Effect of Hypercholesterolemia on Myocardial Necrosis and Apoptosis in the Setting of Ischemia-Reperfusion
Background— Hypercholesterolemia is prevalent in patients who experience myocardial ischemia-reperfusion injury (IR). We investigate the impact of dietary-induced hypercholesterolemia on the myocardium in the setting of acute IR.
Methods and Results— In normocholesterolemic (NC, n=7) and hypercholesterolemic (HC, n=7) Yucatan male pigs, the left anterior descending coronary artery was occluded for 60 minutes, followed by reperfusion for 120 minutes. Hemodynamic values were recorded, and TTC staining was used to assess necrosis. Oxidative stress was measured. Specific cell death and survival signaling pathways were assessed by Western blot and TUNEL staining. Infarct size was 45% greater in HC versus NC (42% versus 61%, P<0.05), whereas the area at risk (AAR) was similar in both groups (P=0.61). Whereas global LV function (+dP/dt, P<0.05) was higher during entire period of IR in HC versus NC, regional function deteriorated more following reperfusion in HC (P<0.05). Ischemia increased indices of myocardial oxidative stress such as protein oxidation (P<0.05), lipid peroxidation (P<0.05), and nitrotyrosylation in HC versus NC, as well as the expression of phospho-eNOS (P<0.05). The expression of myeloperoxidase, p38 MAPK, and phospho-p38 MAPK was higher in HC versus NC (all P<05). Ischemia caused higher expression of the proapoptotic protein PARP (P<0.05), and lower expression of the prosurvival proteins Bcl2 (P<0.05), phospho-Akt, (P<0.05), and phospho-PKCε (P<0.05) in the HC versus NC. TUNEL-positive cell count was 3.8-fold (P<0.05) higher in the AAR of HC versus NC.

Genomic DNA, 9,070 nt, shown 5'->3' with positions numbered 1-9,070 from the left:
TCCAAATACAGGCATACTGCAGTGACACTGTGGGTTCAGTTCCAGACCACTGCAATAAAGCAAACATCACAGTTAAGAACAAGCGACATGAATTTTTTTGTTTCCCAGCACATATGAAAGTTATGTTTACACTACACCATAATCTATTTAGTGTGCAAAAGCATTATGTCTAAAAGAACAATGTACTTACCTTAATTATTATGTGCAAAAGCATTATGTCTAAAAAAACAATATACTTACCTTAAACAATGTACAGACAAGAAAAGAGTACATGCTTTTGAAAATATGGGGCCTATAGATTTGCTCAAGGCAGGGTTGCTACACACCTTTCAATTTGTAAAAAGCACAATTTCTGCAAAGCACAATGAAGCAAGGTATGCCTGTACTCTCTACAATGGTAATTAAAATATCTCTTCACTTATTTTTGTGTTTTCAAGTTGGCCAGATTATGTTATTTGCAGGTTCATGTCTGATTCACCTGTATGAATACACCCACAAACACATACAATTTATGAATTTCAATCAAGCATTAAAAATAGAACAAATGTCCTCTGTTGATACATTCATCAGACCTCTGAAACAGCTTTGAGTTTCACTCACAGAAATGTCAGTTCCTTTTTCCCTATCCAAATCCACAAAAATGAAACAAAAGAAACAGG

Conclusions— This study demonstrates that experimental hypercholesterolemia is associated with increased myocardial oxidative stress and inflammation, attenuation of cell survival pathways, and induction of apoptosis in the ischemic territory, which together may account for the expansion of myocardial necrosis in the setting of acute IR.
Coronary artery disease (CAD) and acute myocardial infarction (AMI) are the largest cause of death in the world today. Prompt reperfusion via angioplasty, thrombolytic therapy, or coronary artery bypass surgery to salvage the ischemic myocardium is considered the optimal management for AMI.1
In recent years many studies have shown that hypercholesterolemia is not only detrimental for CAD progression but is also a risk factor for higher mortality and poor left ventricular systolic function in patients after AMI.2,3 This suggests that hypercholesterolemia may adversely influence the evolution of AMI even after patency of an occluded coronary artery is successfully reestablished. However, the mechanisms responsible for enhanced cardiomyocyte injury after ischemia-reperfusion (IR) in patients with hypercholesterolemia are poorly understood.